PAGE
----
Tableau 10 includes more tools for controlling mobile access and accommodating additional data sources.

It wants some face time with your CIO.

By Heather Clancy
August 8, 2016

Much of data analytics firm Tableau Software’s early success was linked to its simplicity pitch.

Specifically, it was among the first business intelligence software companies to come up with technology that lets business analysts visualize trends based on corporate data without having to rely on someone in the IT organization to pull the information for them.

As Tableau eyes larger customers, however, it is making more explicit overtures to those in charge of worrying about controlling data access. Some of those accommodations, such as additional tools for managing smartphones and tablets, and for monitoring corporate software licenses, are part of the company’s Tableau 10 release, which ships commercially starting this week.

Francois Ajenstat, vice president of product management for Tableau, says the additions are intended for organizations seeking to expand their use of the company’s software beyond isolated departmental applications.

“The only way that this can work is if you have an environment you can trust,” says Ajenstat.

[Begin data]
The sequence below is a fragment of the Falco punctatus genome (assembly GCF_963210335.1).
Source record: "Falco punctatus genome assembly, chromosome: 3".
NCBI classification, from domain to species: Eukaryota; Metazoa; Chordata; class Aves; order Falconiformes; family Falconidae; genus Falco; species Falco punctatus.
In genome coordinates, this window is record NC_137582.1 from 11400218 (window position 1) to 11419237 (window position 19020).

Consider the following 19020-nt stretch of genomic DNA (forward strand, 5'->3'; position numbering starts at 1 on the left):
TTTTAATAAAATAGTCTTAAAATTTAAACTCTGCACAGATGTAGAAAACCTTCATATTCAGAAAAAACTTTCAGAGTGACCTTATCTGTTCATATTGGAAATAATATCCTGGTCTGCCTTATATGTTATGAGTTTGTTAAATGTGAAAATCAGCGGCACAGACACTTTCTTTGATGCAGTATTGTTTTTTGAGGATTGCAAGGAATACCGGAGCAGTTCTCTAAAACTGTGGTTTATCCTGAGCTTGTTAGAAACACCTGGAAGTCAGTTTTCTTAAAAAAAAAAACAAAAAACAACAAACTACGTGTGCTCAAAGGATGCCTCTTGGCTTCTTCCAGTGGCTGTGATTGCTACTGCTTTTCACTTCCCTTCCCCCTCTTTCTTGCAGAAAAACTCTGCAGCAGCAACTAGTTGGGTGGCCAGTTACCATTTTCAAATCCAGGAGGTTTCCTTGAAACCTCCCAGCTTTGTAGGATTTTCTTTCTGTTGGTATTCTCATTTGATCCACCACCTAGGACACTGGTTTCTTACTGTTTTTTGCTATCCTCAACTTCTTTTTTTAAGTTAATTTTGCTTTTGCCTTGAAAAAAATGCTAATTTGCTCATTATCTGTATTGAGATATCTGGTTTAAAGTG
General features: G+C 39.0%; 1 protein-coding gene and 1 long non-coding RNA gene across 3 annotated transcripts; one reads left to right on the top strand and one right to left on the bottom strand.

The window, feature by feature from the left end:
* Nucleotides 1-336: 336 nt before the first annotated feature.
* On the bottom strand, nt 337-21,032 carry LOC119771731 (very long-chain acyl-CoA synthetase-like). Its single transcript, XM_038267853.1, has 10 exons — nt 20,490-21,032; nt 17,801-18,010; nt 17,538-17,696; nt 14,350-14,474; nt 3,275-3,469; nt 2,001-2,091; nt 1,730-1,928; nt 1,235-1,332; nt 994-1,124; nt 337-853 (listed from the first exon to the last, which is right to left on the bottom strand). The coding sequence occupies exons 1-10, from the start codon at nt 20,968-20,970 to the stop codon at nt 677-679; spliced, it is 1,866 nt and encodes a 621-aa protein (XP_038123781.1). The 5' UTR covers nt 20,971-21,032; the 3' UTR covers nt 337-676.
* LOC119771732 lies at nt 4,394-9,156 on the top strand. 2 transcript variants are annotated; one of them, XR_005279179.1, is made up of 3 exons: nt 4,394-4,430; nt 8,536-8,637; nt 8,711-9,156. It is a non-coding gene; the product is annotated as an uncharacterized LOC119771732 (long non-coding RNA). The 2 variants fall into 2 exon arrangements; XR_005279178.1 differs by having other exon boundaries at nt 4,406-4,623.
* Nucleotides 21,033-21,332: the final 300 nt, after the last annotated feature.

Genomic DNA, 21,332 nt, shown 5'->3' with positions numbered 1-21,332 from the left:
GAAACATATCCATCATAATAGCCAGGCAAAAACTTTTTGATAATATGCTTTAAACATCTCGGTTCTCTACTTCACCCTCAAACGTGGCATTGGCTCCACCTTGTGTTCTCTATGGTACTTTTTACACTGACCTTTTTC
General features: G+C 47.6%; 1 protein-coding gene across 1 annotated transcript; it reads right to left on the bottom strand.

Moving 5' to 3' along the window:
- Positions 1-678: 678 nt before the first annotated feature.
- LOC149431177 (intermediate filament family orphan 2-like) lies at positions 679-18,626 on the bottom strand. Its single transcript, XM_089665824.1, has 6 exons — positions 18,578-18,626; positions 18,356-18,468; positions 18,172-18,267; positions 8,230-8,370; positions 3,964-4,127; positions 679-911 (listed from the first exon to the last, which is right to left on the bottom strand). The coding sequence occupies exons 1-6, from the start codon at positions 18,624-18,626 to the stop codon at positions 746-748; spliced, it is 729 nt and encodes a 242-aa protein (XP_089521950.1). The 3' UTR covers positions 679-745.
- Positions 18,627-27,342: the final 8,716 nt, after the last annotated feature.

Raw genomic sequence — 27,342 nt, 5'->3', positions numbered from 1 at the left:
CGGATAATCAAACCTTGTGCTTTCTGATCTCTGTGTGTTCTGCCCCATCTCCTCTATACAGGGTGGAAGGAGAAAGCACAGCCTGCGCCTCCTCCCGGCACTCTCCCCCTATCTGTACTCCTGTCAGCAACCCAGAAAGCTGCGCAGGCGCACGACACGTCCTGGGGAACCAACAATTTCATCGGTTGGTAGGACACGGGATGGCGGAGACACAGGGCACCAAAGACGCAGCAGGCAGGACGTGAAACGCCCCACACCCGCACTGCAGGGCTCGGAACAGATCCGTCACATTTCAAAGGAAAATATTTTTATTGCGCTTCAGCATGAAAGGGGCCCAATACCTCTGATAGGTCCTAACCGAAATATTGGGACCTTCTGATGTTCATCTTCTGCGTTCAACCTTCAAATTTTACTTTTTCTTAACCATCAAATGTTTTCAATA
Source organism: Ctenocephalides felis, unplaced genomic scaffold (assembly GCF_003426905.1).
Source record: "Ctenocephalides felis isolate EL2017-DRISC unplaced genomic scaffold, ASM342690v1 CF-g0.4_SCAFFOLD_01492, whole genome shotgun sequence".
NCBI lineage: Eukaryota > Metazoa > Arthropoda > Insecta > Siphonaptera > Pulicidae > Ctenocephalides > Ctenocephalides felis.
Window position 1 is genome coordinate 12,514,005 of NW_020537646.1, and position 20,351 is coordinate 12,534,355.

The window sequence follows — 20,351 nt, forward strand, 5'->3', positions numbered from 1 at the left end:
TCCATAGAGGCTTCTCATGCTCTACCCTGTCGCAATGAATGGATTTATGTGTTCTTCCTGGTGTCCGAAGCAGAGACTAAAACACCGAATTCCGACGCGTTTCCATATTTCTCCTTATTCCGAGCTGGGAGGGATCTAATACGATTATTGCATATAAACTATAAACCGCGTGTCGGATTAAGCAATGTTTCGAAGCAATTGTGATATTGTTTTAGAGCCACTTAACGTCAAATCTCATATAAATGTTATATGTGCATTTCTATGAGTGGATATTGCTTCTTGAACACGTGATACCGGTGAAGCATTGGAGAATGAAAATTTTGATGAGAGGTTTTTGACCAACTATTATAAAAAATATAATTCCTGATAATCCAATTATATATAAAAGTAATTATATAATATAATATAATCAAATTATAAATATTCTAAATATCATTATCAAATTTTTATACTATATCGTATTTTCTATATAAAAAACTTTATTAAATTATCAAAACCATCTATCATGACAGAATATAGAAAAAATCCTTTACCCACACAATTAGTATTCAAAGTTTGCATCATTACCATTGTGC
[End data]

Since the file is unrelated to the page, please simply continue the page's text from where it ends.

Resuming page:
Tableau’s latest quarterly results, released last week, illustrate the shift that the software company is already experiencing as the market for data analysis and visualization software matures.

The company finalized 332 deals worth more than $100,000 in its second quarter, a 42% increase from 12 months ago. It added 3,900 customers, overall, bringing the total to 46,000 globally. (Tableau reported a loss of $47.5 million for the quarter. Its revenue grew 32% to $198.5 million.)

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Some of Tableau’s Fortune 500 customers include Exxon Mobil xom and Kimberly-Clark kmb . For example, Jones Lang LaSalle jll uses Tableau’s software as part of an internal dashboard that corporate real estate managers can use to run reports that analyze everything from building energy consumption to determining the most cost-effective locations for an expansion or renovation, based on data specifics to different tenants.

“We need to enable our people to do things quickly and to do things that are unique for our clients, but we also need to make sure that we can protect the data,” explains Edward Wagoner, global chief information officer for corporate solutions, with JLL. “It keeps people more efficient, while offering flexibility.”

Aside from revising its software, Tableau is reorganizing and training its sales team to sharpen their focus on large corporate accounts, according to remarks made during the company’s financial update call last week. The company is still seeking a replacement for Kelly Wright, its executive vice president of sales, who plans to retire before the end of 2016, according to Tableau CEO and co-founder Christian Chabot.

For more, read: Why This Business Intelligence CEO Spends Oodles on Research

Tableau made headlines in February when its stock dropped almost 50% to around $41 per share. (It’s currently trading slightly above $53.) It faces two distinct groups of competitors: “pure play” data analytics companies like Qlik Technologies, Sisense, and Domo; and software giants like IBM ibm , MicroStrategy, and SAP.

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